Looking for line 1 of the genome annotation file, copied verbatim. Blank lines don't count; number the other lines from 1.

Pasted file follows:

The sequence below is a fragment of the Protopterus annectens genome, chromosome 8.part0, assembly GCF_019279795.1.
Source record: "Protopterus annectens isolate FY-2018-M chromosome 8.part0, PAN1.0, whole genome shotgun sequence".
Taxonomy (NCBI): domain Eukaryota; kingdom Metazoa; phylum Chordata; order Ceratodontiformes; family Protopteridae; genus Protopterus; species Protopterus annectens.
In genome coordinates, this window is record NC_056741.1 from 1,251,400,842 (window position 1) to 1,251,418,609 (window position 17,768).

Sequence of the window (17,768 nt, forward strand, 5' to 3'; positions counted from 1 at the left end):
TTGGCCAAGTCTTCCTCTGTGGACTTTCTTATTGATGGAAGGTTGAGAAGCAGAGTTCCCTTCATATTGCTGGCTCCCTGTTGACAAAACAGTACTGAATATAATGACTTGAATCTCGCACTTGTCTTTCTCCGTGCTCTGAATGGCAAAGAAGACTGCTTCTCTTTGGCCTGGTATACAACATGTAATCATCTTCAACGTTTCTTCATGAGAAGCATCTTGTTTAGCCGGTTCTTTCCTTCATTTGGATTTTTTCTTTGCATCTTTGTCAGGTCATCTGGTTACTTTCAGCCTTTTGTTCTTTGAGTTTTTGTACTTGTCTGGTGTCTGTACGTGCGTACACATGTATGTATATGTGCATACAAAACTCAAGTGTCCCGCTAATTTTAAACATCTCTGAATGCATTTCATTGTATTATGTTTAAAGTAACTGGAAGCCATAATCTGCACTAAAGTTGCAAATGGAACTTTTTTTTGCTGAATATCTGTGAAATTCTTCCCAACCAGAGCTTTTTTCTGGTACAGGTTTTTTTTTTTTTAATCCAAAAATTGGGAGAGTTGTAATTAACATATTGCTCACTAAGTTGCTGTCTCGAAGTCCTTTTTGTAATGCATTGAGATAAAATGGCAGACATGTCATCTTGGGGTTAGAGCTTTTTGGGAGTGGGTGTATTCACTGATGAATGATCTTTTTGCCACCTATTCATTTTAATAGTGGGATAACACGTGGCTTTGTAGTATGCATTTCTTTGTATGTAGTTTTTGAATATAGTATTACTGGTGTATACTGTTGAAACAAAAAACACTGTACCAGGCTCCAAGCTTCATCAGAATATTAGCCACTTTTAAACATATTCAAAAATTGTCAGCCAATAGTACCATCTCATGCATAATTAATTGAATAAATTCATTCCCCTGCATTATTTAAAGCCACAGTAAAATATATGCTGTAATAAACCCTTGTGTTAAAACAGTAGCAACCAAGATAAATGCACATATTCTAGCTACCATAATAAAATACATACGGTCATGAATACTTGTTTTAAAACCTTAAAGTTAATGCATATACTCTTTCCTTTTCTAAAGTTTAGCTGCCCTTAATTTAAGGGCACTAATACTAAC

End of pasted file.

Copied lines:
The sequence below is a fragment of the Protopterus annectens genome, chromosome 8.part0, assembly GCF_019279795.1.